Superficial Thrombophlebitis

We divide veins to superficial and deep. Superficial veins are close to the skin. Of course deep veins are deeper inside our body. Superficial thrombophlebitis is a blood clot in a superficial vein. They are considered less dangerous than deep vein thrombosis.


Like any other vein blood clot, some people will experience symptoms and others will not. When there are symptoms they can include:

  • Pain over the vein.
  • You might be able feel a hard cord where the vein is full of clot.
  • There might be a red line over the vein. This is the phlebitis.


We don’t always know why clots happen. But in the case of superficial thrombophlebitis, there are a few reasons that are more common than others:

  • Intravenous lines, a tricky blood draw or infusion of a toxic medication. These can injure a vein. This usually happens in the arm and is the most common cause of clots in the arm.
  • Varicose veins – Obviously typical of the lower extremity, superficial thrombophlebitis is not uncommon in varicose veins.
  • A clotting disorder
  • Cancer
  • Injury
  • Surgery. Blood clots after surgery are common. Sometimes they are in the superficial veins.

Remember that these are just a few common examples. These are not the only reasons for clots.

Superficial Thrombophlebitis Diagnosis

If you suspect a clot in a superficial vein, the next step is to get an ultrasound. There are two reasons for this. First, because the ultrasound will prove the diagnosis. But second, ultrasound will also show the clot extent. It is important to understand if the clot is extensive or if it is localized. It is also important to know if the clot is close to the deep veins, or if it is only in the superficial veins.

superficial thrombophlebitis
Ultrasound showing a clot in the great saphenous vein. Notice how blood flow (in blue) suddenly stops.

Superficial Thrombophlebitis Treatment

Treatment depends on symptoms and on clot location. If a person has few symptoms and the clot is small and only in the superficial veins, then often we don’t need to treat. We might opt to just follow the symptoms and repeat the ultrasound after a few weeks to make sure the clot is not growing.

On the other hand, if there are significant symptoms and the clot is large we might offer treatment. This is especially true if the clot is close to the deep veins. This is because we do not want to under-treat. This might result in the clot growing and becoming a deep vein thrombosis.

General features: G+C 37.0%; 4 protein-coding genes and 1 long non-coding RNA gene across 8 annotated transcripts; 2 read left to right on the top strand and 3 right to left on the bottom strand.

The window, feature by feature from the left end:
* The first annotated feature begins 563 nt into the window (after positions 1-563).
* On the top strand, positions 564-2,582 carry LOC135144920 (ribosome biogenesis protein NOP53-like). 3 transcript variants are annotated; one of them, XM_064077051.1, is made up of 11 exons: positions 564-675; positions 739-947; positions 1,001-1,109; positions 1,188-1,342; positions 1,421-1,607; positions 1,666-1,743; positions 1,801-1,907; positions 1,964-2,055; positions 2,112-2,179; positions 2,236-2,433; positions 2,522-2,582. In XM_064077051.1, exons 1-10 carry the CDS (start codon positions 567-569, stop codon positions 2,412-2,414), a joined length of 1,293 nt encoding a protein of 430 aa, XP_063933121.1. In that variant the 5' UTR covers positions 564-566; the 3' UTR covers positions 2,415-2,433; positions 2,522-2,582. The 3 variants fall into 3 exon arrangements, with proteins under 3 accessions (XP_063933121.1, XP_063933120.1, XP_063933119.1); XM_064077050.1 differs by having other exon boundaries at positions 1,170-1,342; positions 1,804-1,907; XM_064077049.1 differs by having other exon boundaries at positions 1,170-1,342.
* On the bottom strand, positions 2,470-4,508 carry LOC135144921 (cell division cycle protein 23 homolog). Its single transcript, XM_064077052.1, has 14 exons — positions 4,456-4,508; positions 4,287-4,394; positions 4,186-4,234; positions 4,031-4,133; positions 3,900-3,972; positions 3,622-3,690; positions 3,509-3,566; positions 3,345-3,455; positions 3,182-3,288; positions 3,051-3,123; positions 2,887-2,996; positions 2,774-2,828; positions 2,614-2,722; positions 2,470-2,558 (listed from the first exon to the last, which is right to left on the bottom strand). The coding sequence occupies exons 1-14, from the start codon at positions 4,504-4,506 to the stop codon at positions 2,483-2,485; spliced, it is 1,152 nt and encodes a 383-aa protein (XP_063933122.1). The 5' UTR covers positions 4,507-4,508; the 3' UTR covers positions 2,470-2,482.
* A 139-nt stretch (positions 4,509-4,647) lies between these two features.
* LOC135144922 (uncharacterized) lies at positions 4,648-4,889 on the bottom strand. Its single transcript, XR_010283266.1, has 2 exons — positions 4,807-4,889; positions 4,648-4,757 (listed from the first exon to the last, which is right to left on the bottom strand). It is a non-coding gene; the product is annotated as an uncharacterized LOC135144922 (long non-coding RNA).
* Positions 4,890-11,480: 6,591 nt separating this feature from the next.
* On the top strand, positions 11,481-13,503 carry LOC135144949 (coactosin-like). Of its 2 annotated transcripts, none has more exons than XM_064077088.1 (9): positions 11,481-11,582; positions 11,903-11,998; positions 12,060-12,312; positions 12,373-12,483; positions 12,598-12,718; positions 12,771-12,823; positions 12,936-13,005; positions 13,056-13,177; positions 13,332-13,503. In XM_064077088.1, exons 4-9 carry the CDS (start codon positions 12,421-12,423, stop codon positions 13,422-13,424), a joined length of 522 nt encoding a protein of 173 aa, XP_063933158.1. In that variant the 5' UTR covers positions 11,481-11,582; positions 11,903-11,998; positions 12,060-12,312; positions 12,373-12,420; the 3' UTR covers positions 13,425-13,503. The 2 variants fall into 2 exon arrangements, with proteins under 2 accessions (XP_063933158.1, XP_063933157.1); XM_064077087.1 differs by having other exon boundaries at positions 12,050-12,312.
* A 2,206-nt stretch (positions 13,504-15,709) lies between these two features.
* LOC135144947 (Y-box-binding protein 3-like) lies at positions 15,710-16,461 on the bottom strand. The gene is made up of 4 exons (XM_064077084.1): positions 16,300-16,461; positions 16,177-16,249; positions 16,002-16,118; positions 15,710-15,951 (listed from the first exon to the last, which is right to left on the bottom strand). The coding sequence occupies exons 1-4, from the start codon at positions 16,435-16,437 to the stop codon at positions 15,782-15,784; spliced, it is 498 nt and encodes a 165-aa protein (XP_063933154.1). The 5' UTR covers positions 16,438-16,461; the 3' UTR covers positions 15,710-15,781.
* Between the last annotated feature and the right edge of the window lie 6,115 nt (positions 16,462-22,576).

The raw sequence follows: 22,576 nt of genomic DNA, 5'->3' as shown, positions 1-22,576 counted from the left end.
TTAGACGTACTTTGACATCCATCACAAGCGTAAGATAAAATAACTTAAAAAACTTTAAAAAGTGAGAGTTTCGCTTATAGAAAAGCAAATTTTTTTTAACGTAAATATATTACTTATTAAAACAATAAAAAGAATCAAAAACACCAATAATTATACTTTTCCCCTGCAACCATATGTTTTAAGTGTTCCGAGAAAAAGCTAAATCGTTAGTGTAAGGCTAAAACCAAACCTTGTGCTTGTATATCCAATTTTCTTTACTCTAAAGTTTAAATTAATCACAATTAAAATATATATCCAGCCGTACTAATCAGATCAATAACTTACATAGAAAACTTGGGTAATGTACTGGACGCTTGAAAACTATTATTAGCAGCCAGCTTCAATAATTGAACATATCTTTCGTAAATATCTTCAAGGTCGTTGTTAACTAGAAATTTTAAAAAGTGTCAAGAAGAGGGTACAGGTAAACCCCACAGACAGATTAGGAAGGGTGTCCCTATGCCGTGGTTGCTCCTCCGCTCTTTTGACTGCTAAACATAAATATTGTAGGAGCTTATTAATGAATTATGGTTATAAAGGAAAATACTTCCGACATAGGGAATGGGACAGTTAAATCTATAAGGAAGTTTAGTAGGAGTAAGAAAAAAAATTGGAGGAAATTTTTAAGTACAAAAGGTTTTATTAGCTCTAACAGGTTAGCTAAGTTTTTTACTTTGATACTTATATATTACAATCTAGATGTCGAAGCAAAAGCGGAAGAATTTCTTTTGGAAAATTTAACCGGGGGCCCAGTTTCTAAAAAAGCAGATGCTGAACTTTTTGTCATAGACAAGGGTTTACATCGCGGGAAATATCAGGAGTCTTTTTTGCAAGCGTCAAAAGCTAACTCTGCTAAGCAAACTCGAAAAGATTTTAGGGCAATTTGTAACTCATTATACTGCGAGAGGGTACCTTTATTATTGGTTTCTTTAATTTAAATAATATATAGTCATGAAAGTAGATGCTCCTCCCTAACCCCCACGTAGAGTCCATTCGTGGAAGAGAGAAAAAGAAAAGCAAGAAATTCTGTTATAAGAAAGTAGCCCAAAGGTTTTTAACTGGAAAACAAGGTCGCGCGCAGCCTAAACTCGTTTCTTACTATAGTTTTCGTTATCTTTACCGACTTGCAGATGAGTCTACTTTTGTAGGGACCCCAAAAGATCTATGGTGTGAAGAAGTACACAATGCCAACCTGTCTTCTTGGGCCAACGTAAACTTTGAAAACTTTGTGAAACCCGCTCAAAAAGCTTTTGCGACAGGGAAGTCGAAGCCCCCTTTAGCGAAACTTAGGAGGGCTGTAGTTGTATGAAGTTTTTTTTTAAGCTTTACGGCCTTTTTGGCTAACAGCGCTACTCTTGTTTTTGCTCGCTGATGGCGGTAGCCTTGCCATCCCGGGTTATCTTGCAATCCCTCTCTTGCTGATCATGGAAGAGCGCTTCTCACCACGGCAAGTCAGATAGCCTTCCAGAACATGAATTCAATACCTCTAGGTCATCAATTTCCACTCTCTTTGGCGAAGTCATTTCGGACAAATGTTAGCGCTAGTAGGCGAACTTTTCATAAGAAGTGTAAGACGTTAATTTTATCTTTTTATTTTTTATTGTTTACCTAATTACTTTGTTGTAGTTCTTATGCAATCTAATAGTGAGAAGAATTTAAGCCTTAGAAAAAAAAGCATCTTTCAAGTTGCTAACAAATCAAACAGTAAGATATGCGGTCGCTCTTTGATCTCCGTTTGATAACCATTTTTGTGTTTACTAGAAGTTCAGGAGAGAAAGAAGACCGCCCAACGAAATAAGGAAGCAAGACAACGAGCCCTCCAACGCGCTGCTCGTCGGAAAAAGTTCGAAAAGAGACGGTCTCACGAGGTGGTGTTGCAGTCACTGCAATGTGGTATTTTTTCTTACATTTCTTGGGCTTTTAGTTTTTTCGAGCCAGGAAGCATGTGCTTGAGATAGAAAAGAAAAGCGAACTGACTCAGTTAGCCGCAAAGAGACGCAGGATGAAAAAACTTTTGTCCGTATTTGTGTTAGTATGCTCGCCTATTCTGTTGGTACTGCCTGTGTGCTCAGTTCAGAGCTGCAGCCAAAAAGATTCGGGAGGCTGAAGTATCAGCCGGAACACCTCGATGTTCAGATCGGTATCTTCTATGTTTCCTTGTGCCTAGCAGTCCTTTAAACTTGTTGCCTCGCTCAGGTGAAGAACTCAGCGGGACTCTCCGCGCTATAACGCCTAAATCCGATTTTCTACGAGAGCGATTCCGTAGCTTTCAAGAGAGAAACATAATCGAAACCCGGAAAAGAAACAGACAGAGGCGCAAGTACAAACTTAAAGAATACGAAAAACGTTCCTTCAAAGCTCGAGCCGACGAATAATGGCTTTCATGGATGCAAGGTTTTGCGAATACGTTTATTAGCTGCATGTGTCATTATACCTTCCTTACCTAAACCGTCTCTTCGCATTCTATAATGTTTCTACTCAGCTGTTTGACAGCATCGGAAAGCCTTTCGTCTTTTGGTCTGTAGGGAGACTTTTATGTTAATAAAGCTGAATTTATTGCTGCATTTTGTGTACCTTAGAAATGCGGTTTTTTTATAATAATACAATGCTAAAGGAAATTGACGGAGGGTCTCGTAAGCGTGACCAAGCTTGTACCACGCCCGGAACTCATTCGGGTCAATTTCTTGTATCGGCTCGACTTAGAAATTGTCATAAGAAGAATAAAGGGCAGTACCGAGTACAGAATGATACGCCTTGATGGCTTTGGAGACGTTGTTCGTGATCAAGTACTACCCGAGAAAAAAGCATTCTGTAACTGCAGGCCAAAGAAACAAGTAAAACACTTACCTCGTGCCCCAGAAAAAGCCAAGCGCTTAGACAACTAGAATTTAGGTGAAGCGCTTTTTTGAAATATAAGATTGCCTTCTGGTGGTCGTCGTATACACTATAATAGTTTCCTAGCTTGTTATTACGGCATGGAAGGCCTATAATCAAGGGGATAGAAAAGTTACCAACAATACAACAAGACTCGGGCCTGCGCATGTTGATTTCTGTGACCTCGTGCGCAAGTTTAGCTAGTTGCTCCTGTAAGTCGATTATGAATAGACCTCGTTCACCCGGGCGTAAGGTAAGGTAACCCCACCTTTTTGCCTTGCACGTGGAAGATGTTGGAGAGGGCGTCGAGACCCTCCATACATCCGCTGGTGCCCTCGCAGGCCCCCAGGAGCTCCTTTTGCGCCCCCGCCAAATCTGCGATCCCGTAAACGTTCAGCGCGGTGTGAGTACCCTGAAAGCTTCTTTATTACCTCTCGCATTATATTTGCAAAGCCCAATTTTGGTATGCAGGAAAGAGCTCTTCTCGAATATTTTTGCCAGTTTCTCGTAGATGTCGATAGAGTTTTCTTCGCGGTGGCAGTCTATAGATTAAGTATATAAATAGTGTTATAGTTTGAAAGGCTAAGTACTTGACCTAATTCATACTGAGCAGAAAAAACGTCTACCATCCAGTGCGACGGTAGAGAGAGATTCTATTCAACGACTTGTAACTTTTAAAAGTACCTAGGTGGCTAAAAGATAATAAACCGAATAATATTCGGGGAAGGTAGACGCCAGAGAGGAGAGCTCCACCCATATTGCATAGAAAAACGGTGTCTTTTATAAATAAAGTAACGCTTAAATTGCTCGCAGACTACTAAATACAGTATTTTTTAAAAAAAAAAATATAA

The treatment for superficial thrombophlebitis includes local measures and blood thinners. Local measures include warm compresses. Sometimes, we will advise to take NSAIDs (such as ibuprofen) to control pain.

We offer blood thinners for larger clots. In the past we used to offer an injectable blood thinner called fondaparinux. But there are data that show that a pill called rivaroxaban is just as effective. Treatment duration is usually 45 days.

Finally, a word about intervention. Some patients with extensive lower extremity varicose veins will experience recurrent superficial thrombophlebitis. If they clear the clot, then we can offer them intervention to remove the culprit vein. This is especially true if the phlebitis happens in a similar location repeatedly.


A superficial vein thrombus is not as dangerous as a deep vein thrombosis. But this does not mean that we should ignore it. First, we need to treat symptoms. But even in people without symptoms, not treating can lead to complications. The main complication is for the clot to grow into the deep system and become a deep vein thrombosis.

Another long-term complication is venous insufficiency. A clot in a superficial vein might ruin that vein. This may lead to faulty, leaky, vein valves. Over time pressure builds up in the veins and in the leg. This pressure can lead to aches, edema, varicose veins and skin changes. The worse outcome might be chronic skin ulcers.

Dr. Ido Weinberg

Dr. Ido Weinberg is a Vascular Medicine specialist at Massachusetts General Hospital. He is President-Elect of the Society for Vascular Medicine. Dr. Weinberg treats hundreds of patients with blood clots every year. He publishes extensively on blood clots and he speaks frequently about blood clots in international conferences.

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